Ecology Ottawa Congratulates Mayor Watson and City Councillors for one of the Greenest Budgets in Years

Community group hopes to make further progress with city hall in 2012

November 30, 2011 (Ottawa, ON) – Mayor Jim Watson and Ottawa’s city councillors were congratulated today by Ecology Ottawa for passing a fairly good budget, from an environmental perspective.

“This is the greenest budget in years, but unfortunately it lacks a clear vision on the greatest challenge facing the world today: climate change,” said Trevor Haché, policy coordinator of Ecology Ottawa.

However, the local environmental organization was impressed by the investments made in cycling (70 kilometres of paved shoulders, an additional $12.1 million of funding for cycling infrastructure over three years) and pedestrian infrastructure, and the commitment to establish a “Green Express Lane,” for those builders who strive to be more energy efficient and who set the bar high on water conservation, incorporate reused materials, minimize waste from construction and demolition, and work to reduce strain on our roadways by being close to transit.

As Mayor Jim Watson said in his budget speech:

“We will examine and pre-approve the new Better Build techniques we want to give priority to and we will support them. Builders and homeowners who include these Better Build techniques such as solar hot water heaters, photovoltaic systems, storm and gray water re-use systems will not face barriers, they will instead get express lane service.”

Ecology Ottawa has been calling for such an express lane since at least March 2009 and we look forward to working with staff and elected representatives at city hall to ensure that bar is set high with regard to which projects will qualify for this expedited service.[1]

“We are also glad to see money ($1.4 million) dedicated toward the Environmentally Sensitive Land Fund created last year,” said Haché.

There were, however, numerous things in the budget that Ecology Ottawa was opposed to, including:

  • another 2.5% fare increase to OC Transpo, we already have some of the most expensive fares in the country, if not the most expensive
  • a decision to increase the cost of the U-Pass to $180 per semester, which could lead to the program being voted down in students’ referendums in 2012
  • despite some $5 million in targeted investments to reduce congestion and over-crowding, the $22 million cut earlier this year in annual funding from OC Transpo’s operating budget was not restored
  • millions of dollars committed to widening roads
  • millions of dollars committed to building new roads
“Ultimately, the city needs to move in the direction of having the services used by personal vehicular users paid for by those drivers,” said Haché. “Parking is currently the only user fee of this sort. Why are there not fees for the use of roads, when fees exist for almost every other service the city provides? In the case of transit, users are expected to cover 50% of the cost of service directly through fares. Something along the lines of road tolls, a municipal gas tax, a vehicle tax, and increases in parking rates are clearly needed if the city is to balance its budgets in a way that is equitable and consistent across service areas.”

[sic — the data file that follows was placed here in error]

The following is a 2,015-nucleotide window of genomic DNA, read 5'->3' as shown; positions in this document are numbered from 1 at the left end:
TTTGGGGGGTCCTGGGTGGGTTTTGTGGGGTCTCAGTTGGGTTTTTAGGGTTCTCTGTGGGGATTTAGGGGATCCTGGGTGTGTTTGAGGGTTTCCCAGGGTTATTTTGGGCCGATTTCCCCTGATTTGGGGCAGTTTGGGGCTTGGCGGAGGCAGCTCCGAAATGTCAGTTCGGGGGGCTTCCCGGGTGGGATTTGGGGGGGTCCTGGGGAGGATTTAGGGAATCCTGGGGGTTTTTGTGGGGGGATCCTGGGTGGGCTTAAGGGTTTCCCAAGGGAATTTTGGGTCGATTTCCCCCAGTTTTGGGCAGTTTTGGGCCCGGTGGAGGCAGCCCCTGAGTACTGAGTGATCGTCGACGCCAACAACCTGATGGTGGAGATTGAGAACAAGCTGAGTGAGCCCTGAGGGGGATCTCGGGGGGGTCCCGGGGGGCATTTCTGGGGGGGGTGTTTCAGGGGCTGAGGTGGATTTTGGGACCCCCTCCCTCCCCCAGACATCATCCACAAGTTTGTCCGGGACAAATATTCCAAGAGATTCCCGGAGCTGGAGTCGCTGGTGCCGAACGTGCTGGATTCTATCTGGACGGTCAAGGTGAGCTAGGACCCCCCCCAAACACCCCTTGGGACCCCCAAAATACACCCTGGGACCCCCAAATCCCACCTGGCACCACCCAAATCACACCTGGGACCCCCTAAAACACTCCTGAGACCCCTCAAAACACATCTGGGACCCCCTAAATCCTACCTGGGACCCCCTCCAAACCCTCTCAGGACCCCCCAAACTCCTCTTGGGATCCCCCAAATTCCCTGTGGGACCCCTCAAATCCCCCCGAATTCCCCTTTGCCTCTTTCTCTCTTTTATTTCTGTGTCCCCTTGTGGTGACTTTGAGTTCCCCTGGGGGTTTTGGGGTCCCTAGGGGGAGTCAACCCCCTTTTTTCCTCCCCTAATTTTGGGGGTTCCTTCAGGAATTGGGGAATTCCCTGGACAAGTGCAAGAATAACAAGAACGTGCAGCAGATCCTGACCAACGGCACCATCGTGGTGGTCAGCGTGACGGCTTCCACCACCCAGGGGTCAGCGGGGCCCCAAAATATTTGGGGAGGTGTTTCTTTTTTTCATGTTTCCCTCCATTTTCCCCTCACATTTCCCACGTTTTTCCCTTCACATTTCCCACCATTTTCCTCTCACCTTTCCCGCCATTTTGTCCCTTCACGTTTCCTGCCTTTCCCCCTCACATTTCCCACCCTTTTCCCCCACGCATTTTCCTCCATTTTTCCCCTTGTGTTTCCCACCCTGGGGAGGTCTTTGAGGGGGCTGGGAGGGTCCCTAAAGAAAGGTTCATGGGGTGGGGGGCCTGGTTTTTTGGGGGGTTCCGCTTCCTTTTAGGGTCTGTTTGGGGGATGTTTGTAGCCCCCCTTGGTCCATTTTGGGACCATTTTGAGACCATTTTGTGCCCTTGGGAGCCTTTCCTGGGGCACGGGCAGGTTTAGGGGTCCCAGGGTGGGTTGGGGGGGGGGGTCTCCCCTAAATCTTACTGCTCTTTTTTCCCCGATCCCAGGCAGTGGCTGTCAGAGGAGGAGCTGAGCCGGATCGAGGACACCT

Ecology Ottawa sent a letter to the Mayor’s Online Pre-budget Public Consultation and made a presentation on the draft budget to the Environment Committee, asking for city council’s support for three programs (Municipal Financing of Energy Retrofits, Community Owned Solar Power Systems on City Facilities, and a Low Income Energy Efficiency Assistance Strategy), none of which had funding dedicated toward them in Budget 2012.[2]

We hope to work with city staff, the mayor and city councillors to find funding in the existing envelopes to make progress on these issues in 2012. And, if no progress can be made with the existing funding, we will be back when the 2013 Budget is being discussed to ask for them again.

“Overall, this budget is a good first step in charting a new course of action for the city of Ottawa, environmentally speaking,” Haché said. “We hope the nation’s capital will soon become a nationwide leader in taking action on climate change, by doing more to promote renewable energy and energy efficiency, and building a world-class, affordable public transportation system. We also want to see progress on waste diversion, as Ottawa can do a better job at reducing, reusing and recycling, and should be involved in pushing for individual producer responsibility, i.e., make individual producers fully responsible for meeting waste diversion requirements for both residential and IC&I waste.”[3]

With the city’s Environmental Strategy, Choosing Our Future, and Phase 2 of Ottawa’s Waste Plan all scheduled to be released in 2012, Ecology Ottawa looks forward to working with the mayor, all city councillors and staff to build on the environmental successes of this year’s budget.

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[1] Ecology Ottawa. “Building Ottawa’s Energy Revolution: How the City of Ottawa Can Encourage Greener Building Practices.” March 2009. Available on-line:

[2] Ecology Ottawa. “Ecology Ottawa 2012 Budget Recommendations on Greening Ottawa’s Homes and Buildings.” Letter to Mayor Jim Watson’s Online Pre-budget Public Consultation. October 5, 2011. Available on-line:

[3] Association of Municipalities of Ontario. “Waste Diversion should be among the Province’s Top Environmental Priorities States Ontario’s Environmental Commissioner‘s Annual Report.” AMO Breaking News. Website text. 29 November 2011.

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